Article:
One of the running themes you can see in this blog is the inability of people to grasp the truth/reality of a situation and deal with it appropriately. Family members are by far the most guilty of this. Some would call that a testament to the human spirit. I would call it a blindness to reality. Take the following guy, for instance...
I recently explained to a man that his mother's dysphagia had progressed to the point that she wouldn't be able to eat through her mouth anymore. Additionally, she was so weak from lack of nutrition that she could not walk. In what I thought was a well-understood conversation, I gave the man the options of either placing a feeding tube and feeding her in that manner or feeding her what she wanted with the understanding that half of it would go into her lungs, causing pneumonia. It's a fairly common scenario. In the latter instance, I usually suggest hospice care as it's only a matter of time before they develop a fatal pneumonia. The man stated that he understood and that he wanted to talk to someone about placing a feeding tube. I put in the consult and left for the day. The next day when I arrived on the floor, the plan had evidently changed, as the man had sent the GI doc away and claimed he would feed her today (by mouth) and have her walking by this afternoon. I chuckled when the nurse told me this and asked her to call me so I could find out how that worked out.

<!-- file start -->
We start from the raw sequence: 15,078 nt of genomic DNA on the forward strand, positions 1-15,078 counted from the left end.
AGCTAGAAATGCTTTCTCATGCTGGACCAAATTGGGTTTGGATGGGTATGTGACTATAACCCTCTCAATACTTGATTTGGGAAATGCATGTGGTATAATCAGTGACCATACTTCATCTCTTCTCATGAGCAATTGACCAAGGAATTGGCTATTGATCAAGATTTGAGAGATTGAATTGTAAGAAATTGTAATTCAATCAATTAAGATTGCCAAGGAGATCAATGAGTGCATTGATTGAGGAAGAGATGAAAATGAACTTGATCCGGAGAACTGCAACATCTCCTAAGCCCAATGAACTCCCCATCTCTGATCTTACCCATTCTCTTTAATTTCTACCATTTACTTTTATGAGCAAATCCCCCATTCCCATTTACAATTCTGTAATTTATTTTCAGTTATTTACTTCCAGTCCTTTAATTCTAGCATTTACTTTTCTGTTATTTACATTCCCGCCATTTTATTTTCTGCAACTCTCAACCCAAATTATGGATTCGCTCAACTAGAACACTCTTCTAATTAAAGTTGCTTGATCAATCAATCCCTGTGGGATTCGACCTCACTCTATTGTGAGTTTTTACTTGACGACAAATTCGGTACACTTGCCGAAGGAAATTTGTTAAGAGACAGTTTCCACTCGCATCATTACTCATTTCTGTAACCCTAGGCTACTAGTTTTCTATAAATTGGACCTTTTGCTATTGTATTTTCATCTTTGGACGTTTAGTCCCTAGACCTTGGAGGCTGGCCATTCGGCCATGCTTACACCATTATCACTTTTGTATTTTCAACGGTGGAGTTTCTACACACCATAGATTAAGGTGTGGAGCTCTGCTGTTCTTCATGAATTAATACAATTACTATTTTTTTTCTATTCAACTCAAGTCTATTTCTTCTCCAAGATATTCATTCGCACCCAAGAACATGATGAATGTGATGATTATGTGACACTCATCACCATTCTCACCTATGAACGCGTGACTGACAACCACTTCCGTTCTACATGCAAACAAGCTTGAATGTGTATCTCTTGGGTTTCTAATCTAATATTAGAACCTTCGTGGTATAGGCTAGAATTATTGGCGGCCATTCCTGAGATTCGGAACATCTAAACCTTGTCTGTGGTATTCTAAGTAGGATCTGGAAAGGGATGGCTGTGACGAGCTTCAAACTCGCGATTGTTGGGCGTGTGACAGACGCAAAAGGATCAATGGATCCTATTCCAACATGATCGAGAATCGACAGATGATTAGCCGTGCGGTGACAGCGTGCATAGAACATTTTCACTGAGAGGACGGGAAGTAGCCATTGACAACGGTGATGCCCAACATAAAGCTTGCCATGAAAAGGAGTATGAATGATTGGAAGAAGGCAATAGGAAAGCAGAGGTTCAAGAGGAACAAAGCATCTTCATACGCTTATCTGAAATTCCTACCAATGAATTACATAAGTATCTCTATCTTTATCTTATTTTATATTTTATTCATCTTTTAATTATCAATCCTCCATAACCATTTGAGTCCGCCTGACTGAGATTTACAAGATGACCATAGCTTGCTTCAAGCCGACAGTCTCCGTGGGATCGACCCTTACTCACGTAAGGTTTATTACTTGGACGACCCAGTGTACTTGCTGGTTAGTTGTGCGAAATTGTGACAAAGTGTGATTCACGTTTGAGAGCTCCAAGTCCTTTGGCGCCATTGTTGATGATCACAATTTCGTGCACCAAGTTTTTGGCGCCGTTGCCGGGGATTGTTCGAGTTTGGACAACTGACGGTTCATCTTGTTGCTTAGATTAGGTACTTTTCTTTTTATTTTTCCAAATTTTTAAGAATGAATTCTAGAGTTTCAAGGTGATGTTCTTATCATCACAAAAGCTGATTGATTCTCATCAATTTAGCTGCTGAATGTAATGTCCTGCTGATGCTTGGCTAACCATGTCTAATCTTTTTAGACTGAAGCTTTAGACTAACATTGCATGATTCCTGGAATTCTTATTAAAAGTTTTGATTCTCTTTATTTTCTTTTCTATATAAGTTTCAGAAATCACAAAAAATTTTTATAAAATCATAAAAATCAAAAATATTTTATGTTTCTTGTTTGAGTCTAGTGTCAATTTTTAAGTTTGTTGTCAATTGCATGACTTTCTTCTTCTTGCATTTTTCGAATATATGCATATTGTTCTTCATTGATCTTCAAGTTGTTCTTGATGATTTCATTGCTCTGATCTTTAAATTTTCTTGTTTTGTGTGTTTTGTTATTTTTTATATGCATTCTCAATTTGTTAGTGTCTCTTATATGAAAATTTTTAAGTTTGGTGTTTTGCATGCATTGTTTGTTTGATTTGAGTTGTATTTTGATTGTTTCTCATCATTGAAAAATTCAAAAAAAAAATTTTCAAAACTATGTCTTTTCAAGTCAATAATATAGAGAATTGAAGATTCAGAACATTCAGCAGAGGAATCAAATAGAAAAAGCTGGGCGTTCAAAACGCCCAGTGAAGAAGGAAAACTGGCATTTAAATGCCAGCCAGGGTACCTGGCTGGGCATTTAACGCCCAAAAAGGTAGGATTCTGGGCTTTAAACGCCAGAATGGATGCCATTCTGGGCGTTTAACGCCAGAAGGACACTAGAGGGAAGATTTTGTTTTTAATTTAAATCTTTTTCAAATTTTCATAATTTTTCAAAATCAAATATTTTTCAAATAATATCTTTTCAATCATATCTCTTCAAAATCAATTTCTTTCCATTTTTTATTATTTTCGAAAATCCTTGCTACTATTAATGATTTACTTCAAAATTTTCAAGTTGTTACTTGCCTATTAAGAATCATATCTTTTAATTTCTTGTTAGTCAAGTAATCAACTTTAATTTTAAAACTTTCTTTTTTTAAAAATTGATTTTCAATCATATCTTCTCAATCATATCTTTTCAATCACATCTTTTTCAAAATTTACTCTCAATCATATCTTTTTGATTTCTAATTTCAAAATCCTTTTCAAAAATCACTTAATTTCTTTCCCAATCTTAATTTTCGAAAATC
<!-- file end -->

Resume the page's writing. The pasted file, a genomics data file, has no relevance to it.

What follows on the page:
Nurse: "Ok, well, he tried to get her to walk a few minutes ago."
Me: "How'd that turn out?"
Nurse: "He immediately dropped her in the floor. I think she hit her head."
Me: "He might as well have pushed her out the window and asked her to fly."
Me: "And the feeding?"
Nurse: "He gave her a few spoonfuls before she started coughing and turning blue."
Me: "So now what does he want?"
Nurse: "He thinks she'll get better at rehab."
I refrained from asking if they take Smurfs at rehab.